NumisMedia Market Report: Battle Born CC Collection to Highlight Stack’s Bowers ANA Sale
Posted on 8/14/2012
The acquisition of many of the coins out of the Battle Born Collection will be akin to buying an 1804 Dollar, at least very close. It almost does not matter whether the coin is the highest grade for the date, the importance will be that it is part of the pedigreed Battle Born Collection. Granted, there are at least 50 finest known or tied for finest known coins in this fantastic sale, but the allure goes far beyond rarity. Carson City coins represent the history of how the West was developed in the mid to late 1800’s. This is the type of sale that will attract all types of collectors, not just numismatists.
Rusty Goe, the preeminent authority on Carson City coins, assembled the collection for an anonymous collector. This is only the second time in history that all 111 Carson City coins, both Gold and Silver, have appeared in a single collection. The first time was from the collection of the legendary Louis E. Eliasberg Sr. Nonetheless, the Battle Born Collection is the finest of the two which include 20 finest known coins and 30 coins that are tied for the finest known. This will surely create some price records for many of these special coins. The following is a list of some of the more formidable coins in this sale along with the current FMV where available. In some cases, a current price is not available (N/A) for specific grades due to a lack of legitimate trading information.
|1871 CC Seated Dime||MS63||$96,880|
|1873 CC Seated Dime No Arrows||MS65||$1,125,000|
|1873 CC Seated Dime w/Arrows||MS65||$237,500|
|1876 CC Twenty Cent||MS64||$218,750|
|1871 CC Seated Quarter||MS65||N/A|
|1873 CC Seated Quarter No Arrows||MS64||N/A|
|1870 CC Seated Half Dollar||MS62||$168,750|
|1871 CC Seated Half Dollar||MS64||$98,130|
|1870 CC Seated Dollar||MS64||$81,250|
|1871 CC Seated Dollar||MS61||$131,250|
|1878 CC Trade Dollar||MS64||$75,000|
|1870 CC $5 Gold||MS61||N/A|
|1871 CC $5 Gold||MS63||$90,350|
|1876 CC $5 Gold||MS66||N/A|
|1870 CC $10 Gold||AU55||$115,050|
As you can see there are six coins listed above without an FMV. There are many others in this sale also without a current FMV. Many of these coins are so rare that they have not traded in the last several decades. The populations for the most part are just one at NGC or PCGS with none higher. The 1870 CC $5 Gold in MS61 is one of only three coins certified in Mint State. NGC has certified one coin in MS62. The sale of this MS61 could attract the MS62 into the market. The 1871 CC $20 Gold in MS64 is an NGC and the only one certified at either service in this grade. There are a total of only five other Mint State coins certified in MS60 and MS61, all by NGC. When you consider that the original mintage of this coin was only 17,387 and most were either circulated or melted, it is almost unthinkable that there could be one grading any higher. The current FMV is a result of a very old sale and dealers expect it to command lots of attention.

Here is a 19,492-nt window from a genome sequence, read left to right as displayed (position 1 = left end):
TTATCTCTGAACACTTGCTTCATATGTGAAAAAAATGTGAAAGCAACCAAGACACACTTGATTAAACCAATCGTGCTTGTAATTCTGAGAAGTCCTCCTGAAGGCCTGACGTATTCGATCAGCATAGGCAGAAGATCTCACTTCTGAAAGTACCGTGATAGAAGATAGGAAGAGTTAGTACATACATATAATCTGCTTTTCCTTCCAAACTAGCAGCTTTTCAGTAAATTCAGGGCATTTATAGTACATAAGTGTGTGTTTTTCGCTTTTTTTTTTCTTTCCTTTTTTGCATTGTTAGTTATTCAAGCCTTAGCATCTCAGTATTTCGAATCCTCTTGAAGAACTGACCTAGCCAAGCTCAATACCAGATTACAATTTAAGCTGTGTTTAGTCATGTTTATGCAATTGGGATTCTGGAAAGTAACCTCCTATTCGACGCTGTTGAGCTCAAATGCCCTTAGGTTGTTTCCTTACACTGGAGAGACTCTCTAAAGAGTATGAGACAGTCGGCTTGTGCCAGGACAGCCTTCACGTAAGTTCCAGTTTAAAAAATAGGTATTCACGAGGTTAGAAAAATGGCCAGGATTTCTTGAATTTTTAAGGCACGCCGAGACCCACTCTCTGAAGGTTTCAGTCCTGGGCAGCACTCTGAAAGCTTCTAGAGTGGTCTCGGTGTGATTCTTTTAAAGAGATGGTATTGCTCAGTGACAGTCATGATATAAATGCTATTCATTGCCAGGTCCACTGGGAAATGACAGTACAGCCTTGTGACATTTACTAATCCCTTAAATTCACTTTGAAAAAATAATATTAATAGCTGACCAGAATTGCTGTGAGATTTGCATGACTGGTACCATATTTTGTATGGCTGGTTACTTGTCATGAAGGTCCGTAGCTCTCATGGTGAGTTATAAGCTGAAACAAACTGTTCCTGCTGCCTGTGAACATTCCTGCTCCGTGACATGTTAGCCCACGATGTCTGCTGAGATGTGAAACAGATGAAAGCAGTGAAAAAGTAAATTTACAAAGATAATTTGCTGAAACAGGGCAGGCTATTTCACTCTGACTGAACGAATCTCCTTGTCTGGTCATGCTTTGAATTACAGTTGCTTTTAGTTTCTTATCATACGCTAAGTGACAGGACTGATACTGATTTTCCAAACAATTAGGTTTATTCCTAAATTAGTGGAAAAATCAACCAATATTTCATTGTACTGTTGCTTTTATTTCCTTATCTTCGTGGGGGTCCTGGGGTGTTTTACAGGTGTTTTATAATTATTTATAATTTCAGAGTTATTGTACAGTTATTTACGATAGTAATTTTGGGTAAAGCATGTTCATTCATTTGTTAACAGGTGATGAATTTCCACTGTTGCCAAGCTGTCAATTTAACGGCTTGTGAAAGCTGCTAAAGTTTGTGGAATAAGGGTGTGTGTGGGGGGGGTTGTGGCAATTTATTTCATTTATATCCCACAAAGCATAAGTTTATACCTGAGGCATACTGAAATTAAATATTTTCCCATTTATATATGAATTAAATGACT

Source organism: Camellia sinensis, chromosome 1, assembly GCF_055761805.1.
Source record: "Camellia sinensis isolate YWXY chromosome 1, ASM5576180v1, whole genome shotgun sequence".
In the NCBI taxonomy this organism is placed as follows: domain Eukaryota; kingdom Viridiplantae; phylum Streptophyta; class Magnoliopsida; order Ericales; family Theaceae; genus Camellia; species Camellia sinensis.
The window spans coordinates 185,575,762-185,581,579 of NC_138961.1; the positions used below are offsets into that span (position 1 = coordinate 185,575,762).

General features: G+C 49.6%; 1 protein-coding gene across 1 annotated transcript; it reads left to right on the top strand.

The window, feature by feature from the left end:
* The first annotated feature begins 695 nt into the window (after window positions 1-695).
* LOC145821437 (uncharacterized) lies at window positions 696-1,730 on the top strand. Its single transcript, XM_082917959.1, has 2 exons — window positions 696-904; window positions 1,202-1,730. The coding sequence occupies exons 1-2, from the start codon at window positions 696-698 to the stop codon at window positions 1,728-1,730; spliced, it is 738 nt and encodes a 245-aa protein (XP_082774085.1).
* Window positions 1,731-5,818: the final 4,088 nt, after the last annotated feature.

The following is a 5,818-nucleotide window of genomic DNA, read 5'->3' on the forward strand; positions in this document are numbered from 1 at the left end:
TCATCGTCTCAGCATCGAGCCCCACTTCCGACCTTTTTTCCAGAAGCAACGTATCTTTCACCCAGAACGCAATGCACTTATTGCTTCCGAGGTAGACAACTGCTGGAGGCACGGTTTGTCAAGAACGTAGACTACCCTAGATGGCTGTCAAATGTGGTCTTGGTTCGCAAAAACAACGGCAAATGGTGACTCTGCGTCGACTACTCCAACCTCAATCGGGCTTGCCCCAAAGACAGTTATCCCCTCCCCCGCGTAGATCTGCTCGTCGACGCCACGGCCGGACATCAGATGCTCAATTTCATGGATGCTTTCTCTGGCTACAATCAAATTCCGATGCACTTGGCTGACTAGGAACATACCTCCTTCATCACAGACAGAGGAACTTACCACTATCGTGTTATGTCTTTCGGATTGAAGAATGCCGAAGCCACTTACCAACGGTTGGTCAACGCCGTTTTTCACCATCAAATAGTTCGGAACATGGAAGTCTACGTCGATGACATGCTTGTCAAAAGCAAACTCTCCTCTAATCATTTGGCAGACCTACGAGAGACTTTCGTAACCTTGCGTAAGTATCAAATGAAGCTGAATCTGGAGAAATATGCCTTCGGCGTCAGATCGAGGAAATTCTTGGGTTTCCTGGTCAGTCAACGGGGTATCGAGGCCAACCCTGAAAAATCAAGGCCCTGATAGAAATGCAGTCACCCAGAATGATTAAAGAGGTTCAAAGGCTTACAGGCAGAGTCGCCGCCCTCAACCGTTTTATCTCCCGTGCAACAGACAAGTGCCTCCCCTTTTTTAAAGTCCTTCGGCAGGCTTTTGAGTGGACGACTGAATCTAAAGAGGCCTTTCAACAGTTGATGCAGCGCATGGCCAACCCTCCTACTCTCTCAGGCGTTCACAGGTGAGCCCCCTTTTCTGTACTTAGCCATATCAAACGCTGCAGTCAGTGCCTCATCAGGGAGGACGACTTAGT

As for the 1873 CC Seated Dime No Arrows in MS65, while many of the other coins are unique by grade, this coin is simply unique. It is the only known survivor of an original mintage of 12,400 coins minted. The long history behind it took many turns in the road. From its initial public sale in 1878 until now, much of the history is hearsay with several different owners that can only be speculated upon. Rusty Goe has documented much of the pedigree for this coin and recent fact shows that it came out of the Louis E Eliasberg Sr. Collection and will soon be housed in another great collection. The FMV of $1,125,000 for this coin is well over ten years old and any serious collector of Carson City coins will certainly have to pay a very strong price if they want to add it to their collection.
Normally we don’t get too excited about the prices realized from an auction, but this sale will provide us with many updates and some new prices for these Carson City coins. In addition, some of these coins are likely to set records that will astound the numismatic community.
This article is a guest article written by:
The thoughts and opinions in the piece are those of their author and are not necessarily the thoughts of the Certified Collectibles Group.